The Cross

geralt/24190 images, Pixabay

“I see no alternative, each of us must turn inwards and destroy in himself all that he thinks he ought to destroy in others.  And remember that every atom of hate we add to the world makes it still more inhospitable.

And you, Klaas . . . dismayed and astonished at the same time, say “But that – that is nothing but Christianity!”  And I, amused by your confusion, retort quite coolly, “Yes, Christianity, and why ever not?”    From Etty Hillesum, An Interrupted Life

 

Etty Hillesum was a Dutch Jew, an author who recounted in her diaries the story of Jewish deportation to German concentration camps in the second world war.  Her journals grapple with the evil perpetrated on helpless victims, and the complexity of those who collaborated.  Caught up in the relentless Nazi machinery, she was sent to Auschwitz where she was murdered in 1943.

On Good Friday, the only truly innocent man the world has ever known was sentenced to death.  But Jesus himself knew he could not take on fully the human condition unless he carried our sin, bore the brunt of its consequences in his own person.  He came for that purpose, and determinedly set his face towards Jerusalem to die there.

As Christians, we often try very hard to avoid the way of the cross, for ourselves and for others.  I remember once realizing with sinking heart that I’d crucified someone in my desperation to be free.  A vision of Jesus appeared, laid down on the boards of a cross, being nailed into place.  As much as, in that moment, I wanted to turn back and take him off,  I knew that this had to happen, that it was the only hope of a way forward.    Jesus hangs in our place, blocks punishment and vengeance, and gives us all the undeserved grace of new life instead.  It’s so amazing that it’s beyond my comprehension.

Etty did not survive the war, but her words did.  She became “the chronicler of this age” that she had wanted to be.  Not only as a victim and witness of evil, but also a victor who loved her fellow human beings.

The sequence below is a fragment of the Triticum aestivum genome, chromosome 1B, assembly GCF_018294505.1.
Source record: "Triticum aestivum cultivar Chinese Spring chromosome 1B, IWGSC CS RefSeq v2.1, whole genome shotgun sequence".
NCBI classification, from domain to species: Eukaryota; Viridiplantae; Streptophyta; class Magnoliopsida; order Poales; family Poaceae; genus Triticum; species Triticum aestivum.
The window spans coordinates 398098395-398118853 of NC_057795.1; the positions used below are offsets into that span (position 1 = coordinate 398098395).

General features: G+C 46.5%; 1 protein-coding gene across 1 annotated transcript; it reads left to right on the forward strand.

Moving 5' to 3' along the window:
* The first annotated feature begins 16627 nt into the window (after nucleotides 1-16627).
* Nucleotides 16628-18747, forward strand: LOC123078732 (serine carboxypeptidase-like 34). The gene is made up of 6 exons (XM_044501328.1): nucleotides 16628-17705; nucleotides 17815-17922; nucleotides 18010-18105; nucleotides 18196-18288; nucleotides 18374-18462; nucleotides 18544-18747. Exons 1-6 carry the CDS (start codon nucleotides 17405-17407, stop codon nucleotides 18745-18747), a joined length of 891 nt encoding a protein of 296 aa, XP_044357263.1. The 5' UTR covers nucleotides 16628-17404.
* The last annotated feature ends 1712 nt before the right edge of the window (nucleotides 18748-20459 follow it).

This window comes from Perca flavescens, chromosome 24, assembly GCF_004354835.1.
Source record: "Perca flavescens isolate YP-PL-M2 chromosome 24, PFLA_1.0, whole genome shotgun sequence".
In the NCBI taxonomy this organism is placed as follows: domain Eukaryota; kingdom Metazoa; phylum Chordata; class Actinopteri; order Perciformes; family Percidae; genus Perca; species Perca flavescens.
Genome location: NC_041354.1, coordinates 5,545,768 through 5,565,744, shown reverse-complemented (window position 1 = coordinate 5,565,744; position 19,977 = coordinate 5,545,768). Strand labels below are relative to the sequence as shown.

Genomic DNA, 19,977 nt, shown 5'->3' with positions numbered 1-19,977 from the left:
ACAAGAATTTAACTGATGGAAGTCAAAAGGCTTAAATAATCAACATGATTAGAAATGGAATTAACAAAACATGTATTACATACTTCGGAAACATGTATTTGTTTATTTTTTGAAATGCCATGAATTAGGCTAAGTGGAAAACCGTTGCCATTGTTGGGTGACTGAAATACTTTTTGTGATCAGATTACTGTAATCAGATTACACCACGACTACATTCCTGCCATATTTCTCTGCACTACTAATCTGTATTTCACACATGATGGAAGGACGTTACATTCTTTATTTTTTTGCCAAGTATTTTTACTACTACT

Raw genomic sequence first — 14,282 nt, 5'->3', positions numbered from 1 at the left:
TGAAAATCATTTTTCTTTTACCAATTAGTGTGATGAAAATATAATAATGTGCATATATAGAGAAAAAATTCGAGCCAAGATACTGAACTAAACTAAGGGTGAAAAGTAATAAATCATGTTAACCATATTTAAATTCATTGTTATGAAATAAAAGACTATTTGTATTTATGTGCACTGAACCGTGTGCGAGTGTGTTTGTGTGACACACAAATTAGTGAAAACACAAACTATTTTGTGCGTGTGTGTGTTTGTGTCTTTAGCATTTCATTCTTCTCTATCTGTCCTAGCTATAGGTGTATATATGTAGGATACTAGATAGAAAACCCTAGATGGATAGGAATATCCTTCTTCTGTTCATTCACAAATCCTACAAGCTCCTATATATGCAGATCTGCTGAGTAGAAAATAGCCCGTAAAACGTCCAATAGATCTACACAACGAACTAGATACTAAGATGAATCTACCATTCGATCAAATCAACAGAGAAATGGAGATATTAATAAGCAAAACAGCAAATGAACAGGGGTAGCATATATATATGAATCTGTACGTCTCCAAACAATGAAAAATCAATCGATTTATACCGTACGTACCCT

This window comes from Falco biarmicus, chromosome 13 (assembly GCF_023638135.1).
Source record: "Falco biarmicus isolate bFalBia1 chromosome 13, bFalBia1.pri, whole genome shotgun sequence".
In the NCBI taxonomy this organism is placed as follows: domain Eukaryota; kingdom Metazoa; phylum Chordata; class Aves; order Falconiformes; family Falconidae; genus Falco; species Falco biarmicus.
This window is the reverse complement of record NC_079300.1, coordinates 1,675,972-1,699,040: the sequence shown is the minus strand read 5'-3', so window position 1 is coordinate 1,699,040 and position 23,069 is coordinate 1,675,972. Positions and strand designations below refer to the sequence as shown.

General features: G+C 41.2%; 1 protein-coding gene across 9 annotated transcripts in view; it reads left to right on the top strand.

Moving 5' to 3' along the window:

Like a true Jesus-follower.

 

 

 

 

The Teacher

 

Reigi, Google Translate
“Truth, like love and sleep, resents
Approaches that are too intense.”
            W.H. Auden, The Double Man
When we were waiting in the Calgary airport a number of years ago, we witnessed two Japanese women in kimonos greet each other, bowing in turn a great number of times. It’s clear that Japan values this courtesy and politeness to a degree that we don’t usually see in Canada.
As preparation for his high school student exchange term in Japan, my son-in-law learned some rules of Japanese culture.  He was taught to never ask a question for which you don’t already know the answer.  For a person to say “No,” would mean someone losing face.  Needless to say, this requires time and a great deal of tact and diplomacy.
Communication across cultures or hierarchies can be difficult, especially when the person to be addressed is in a position of power, or when we prefer not to have open conflict on major issues.   In medieval times, a court jester or fool could use sly humour to get across a point to a monarch.  Hamlet used theatre to confront his murderous stepfather-uncle, and the prophet Nathan told a simple story of injustice so that King David, in effect, pronounced sentence on himself.
Jesus’ parables, too,  have multiple layers of meaning, characters with different viewpoints, stunningly illogical endings at times.  As we grapple with them, we gradually absorb their concepts.  In so doing, we are introduced to ourselves.  It is a kind way to address complex and difficult topics.